New York Natural Heritage Program
Curlygrass Fern
Schizaea pusilla Pursh
Ferns

Habitat [-]
At the only New York population still known to exist, Curlygrass Fern is found on higher sphagnous mounds within a series of low, wet swales. Historically it was also collected from cranberry bogs (New York Natural Heritage Program 2011). On hummocks in bogs or wet grassy places in acid soil (Gleason and Cronquist 1991). Open damp peaty or sandy depressions, sphagnous bogs and low mossy open woods, or even in crevices of ledgy shores, tablelands and lowlands (Fernald 1970).

Associated Ecological Communities [-]
  • Coastal plain poor fen*
    A wetland on the coastal plain fed by somewhat mineral-rich groundwater and slow decomposition rates of plant materials in the wetland (and thus develops peat). Plants are generally growing in peat composed primarily of Sphagnum mosses with some grass-like and woody components.

    * probable association but not confirmed
  • Maritime freshwater interdunal swales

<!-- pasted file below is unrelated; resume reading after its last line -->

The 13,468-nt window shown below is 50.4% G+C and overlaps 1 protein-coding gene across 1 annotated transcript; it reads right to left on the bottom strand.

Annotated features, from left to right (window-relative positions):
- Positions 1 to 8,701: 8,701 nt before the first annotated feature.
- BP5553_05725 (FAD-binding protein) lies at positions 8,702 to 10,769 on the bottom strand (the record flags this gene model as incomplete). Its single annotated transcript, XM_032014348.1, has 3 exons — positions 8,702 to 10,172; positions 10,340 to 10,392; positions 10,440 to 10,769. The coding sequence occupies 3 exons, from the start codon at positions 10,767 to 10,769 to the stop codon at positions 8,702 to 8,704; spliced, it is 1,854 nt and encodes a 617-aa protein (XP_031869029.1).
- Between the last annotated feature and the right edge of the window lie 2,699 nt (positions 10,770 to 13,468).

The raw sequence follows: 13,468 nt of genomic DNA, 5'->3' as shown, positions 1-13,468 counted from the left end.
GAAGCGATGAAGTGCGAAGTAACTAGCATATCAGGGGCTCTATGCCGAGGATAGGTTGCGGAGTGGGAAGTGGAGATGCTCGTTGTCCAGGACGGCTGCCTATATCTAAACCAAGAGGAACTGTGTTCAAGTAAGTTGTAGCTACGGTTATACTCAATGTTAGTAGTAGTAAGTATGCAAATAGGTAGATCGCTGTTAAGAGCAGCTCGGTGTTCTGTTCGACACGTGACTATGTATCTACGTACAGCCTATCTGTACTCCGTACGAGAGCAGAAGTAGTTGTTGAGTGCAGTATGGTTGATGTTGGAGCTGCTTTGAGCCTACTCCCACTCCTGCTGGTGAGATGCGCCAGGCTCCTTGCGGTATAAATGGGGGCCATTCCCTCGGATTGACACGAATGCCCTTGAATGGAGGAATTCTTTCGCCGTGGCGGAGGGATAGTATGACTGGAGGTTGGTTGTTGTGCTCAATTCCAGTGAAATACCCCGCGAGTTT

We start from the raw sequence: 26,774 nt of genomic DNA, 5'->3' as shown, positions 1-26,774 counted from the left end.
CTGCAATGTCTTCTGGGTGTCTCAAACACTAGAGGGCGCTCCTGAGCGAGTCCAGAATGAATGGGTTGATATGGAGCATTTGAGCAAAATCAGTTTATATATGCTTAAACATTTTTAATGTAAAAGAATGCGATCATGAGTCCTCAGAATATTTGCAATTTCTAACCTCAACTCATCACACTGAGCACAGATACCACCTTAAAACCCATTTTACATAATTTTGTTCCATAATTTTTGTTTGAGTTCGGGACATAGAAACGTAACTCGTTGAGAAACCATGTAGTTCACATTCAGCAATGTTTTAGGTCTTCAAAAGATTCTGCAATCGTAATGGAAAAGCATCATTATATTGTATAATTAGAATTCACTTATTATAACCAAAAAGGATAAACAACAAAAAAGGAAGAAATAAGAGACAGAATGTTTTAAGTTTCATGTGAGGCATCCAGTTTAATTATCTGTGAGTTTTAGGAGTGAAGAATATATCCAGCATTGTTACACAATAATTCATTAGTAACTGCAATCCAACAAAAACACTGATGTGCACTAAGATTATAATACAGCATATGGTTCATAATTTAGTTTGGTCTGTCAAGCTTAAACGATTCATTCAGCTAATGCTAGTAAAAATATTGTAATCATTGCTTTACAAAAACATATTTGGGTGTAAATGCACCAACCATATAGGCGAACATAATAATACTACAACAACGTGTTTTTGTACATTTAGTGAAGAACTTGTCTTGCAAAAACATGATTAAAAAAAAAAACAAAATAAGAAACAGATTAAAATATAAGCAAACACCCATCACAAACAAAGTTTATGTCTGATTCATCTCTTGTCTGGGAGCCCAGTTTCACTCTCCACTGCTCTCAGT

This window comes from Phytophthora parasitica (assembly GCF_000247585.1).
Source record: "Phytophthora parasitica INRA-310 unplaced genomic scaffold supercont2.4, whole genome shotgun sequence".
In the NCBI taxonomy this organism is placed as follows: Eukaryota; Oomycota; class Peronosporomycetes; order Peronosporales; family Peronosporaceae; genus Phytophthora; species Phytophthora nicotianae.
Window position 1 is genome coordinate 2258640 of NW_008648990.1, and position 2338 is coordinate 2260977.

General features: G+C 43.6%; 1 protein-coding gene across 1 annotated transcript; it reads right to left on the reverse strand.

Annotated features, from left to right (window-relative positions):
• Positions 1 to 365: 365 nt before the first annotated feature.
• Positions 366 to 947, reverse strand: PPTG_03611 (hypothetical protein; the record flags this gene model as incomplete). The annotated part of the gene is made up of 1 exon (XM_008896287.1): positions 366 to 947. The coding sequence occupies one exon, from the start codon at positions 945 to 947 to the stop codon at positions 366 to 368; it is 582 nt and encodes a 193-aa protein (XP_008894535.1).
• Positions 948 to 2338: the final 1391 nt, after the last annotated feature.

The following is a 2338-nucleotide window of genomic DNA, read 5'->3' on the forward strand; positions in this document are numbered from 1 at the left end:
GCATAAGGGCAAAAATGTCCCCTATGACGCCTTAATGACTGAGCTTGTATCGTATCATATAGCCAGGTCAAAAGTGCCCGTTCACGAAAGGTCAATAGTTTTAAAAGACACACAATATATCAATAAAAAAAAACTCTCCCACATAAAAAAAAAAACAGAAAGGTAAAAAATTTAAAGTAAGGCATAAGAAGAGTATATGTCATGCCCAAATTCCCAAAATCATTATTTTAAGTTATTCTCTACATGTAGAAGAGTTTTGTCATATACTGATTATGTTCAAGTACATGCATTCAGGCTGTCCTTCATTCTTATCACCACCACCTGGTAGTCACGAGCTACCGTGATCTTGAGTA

A mosaic of wetlands that occur in low areas between dunes along the Atlantic coast; the low areas (swales) are formed either by blowouts in the dunes that lower the soil surface to groundwater level, or by the seaward extension of dune fields. Water levels fluctuate seasonally and annually. Sedges and herbs are usually the most abundant types of plants. These wetlands may be quite small (less than 0.25 acre).
  • Maritime pitch pine dune woodland*
    A maritime woodland that occurs on stabilized parabolic dunes. The substrate is wind and wave deposited sand that is usually excessively well-drained and nutrient poor. The community is subject to high winds, sand-blasting, salt spray, and shifting substrate.

    * probable association but not confirmed

Associated Species [-]
  • Twig Rush (Cladium mariscoides)
  • Spoon-leaved Sundew (Drosera intermedia)
  • Slender Blue Flag (Iris prismatica)
  • Canada Rush (Juncus canadensis)
  • (Sphagnum)
  • Large Cranberry (Vaccinium macrocarpon)